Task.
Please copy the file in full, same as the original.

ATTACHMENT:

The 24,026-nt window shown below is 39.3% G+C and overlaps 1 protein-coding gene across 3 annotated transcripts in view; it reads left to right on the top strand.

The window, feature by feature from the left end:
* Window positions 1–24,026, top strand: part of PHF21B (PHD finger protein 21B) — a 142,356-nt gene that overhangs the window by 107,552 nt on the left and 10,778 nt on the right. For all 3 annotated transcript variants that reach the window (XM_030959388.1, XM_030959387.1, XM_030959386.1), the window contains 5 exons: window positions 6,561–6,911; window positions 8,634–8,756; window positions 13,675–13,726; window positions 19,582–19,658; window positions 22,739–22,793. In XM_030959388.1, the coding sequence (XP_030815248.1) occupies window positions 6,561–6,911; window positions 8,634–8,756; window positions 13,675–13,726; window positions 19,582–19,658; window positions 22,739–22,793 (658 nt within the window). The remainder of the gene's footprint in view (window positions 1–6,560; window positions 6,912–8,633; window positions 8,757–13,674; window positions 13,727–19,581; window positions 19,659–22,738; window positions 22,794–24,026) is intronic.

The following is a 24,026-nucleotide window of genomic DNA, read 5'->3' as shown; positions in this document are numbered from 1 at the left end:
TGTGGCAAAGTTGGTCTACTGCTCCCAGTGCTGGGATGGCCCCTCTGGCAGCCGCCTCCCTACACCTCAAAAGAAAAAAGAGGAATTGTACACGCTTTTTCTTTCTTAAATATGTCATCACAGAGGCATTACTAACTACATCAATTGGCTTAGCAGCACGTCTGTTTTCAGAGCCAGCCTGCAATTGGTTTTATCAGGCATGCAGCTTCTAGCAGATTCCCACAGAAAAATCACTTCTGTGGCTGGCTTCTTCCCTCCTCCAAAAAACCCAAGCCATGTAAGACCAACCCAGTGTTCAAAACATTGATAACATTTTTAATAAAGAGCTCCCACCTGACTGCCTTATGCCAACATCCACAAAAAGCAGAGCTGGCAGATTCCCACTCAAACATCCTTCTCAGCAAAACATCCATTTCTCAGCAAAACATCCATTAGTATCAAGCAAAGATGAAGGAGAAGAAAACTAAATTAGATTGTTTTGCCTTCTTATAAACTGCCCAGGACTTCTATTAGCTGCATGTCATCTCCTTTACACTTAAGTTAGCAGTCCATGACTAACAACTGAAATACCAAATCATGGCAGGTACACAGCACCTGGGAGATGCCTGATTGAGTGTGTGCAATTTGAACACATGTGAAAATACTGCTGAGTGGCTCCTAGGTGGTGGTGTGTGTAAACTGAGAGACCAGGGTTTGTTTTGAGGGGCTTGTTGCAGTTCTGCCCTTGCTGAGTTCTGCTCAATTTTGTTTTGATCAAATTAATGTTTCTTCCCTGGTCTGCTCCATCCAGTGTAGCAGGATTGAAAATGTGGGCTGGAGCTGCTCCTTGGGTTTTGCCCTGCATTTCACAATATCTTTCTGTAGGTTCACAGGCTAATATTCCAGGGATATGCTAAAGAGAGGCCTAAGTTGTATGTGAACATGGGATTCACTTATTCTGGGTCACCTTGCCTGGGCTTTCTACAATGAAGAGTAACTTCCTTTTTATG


The 24,026-nt window shown below is 39.3% G+C and overlaps 1 protein-coding gene across 3 annotated transcripts in view; it reads left to right on the top strand.

The window, feature by feature from the left end:
* Window positions 1–24,026, top strand: part of PHF21B (PHD finger protein 21B) — a 142,356-nt gene that overhangs the window by 107,552 nt on the left and 10,778 nt on the right. For all 3 annotated transcript variants that reach the window (XM_030959388.1, XM_030959387.1, XM_030959386.1), the window contains 5 exons: window positions 6,561–6,911; window positions 8,634–8,756; window positions 13,675–13,726; window positions 19,582–19,658; window positions 22,739–22,793. In XM_030959388.1, the coding sequence (XP_030815248.1) occupies window positions 6,561–6,911; window positions 8,634–8,756; window positions 13,675–13,726; window positions 19,582–19,658; window positions 22,739–22,793 (658 nt within the window). The remainder of the gene's footprint in view (window positions 1–6,560; window positions 6,912–8,633; window positions 8,757–13,674; window positions 13,727–19,581; window positions 19,659–22,738; window positions 22,794–24,026) is intronic.

The following is a 24,026-nucleotide window of genomic DNA, read 5'->3' as shown; positions in this document are numbered from 1 at the left end:
TGTGGCAAAGTTGGTCTACTGCTCCCAGTGCTGGGATGGCCCCTCTGGCAGCCGCCTCCCTACACCTCAAAAGAAAAAAGAGGAATTGTACACGCTTTTTCTTTCTTAAATATGTCATCACAGAGGCATTACTAACTACATCAATTGGCTTAGCAGCACGTCTGTTTTCAGAGCCAGCCTGCAATTGGTTTTATCAGGCATGCAGCTTCTAGCAGATTCCCACAGAAAAATCACTTCTGTGGCTGGCTTCTTCCCTCCTCCAAAAAACCCAAGCCATGTAAGACCAACCCAGTGTTCAAAACATTGATAACATTTTTAATAAAGAGCTCCCACCTGACTGCCTTATGCCAACATCCACAAAAAGCAGAGCTGGCAGATTCCCACTCAAACATCCTTCTCAGCAAAACATCCATTTCTCAGCAAAACATCCATTAGTATCAAGCAAAGATGAAGGAGAAGAAAACTAAATTAGATTGTTTTGCCTTCTTATAAACTGCCCAGGACTTCTATTAGCTGCATGTCATCTCCTTTACACTTAAGTTAGCAGTCCATGACTAACAACTGAAATACCAAATCATGGCAGGTACACAGCACCTGGGAGATGCCTGATTGAGTGTGTGCAATTTGAACACATGTGAAAATACTGCTGAGTGGCTCCTAGGTGGTGGTGTGTGTAAACTGAGAGACCAGGGTTTGTTTTGAGGGGCTTGTTGCAGTTCTGCCCTTGCTGAGTTCTGCTCAATTTTGTTTTGATCAAATTAATGTTTCTTCCCTGGTCTGCTCCATCCAGTGTAGCAGGATTGAAAATGTGGGCTGGAGCTGCTCCTTGGGTTTTGCCCTGCATTTCACAATATCTTTCTGTAGGTTCACAGGCTAATATTCCAGGGATATGCTAAAGAGAGGCCTAAGTTGTATGTGAACATGGGATTCACTTATTCTGGGTCACCTTGCCTGGGCTTTCTACAATGAAGAGTAACTTCCTTTTTATG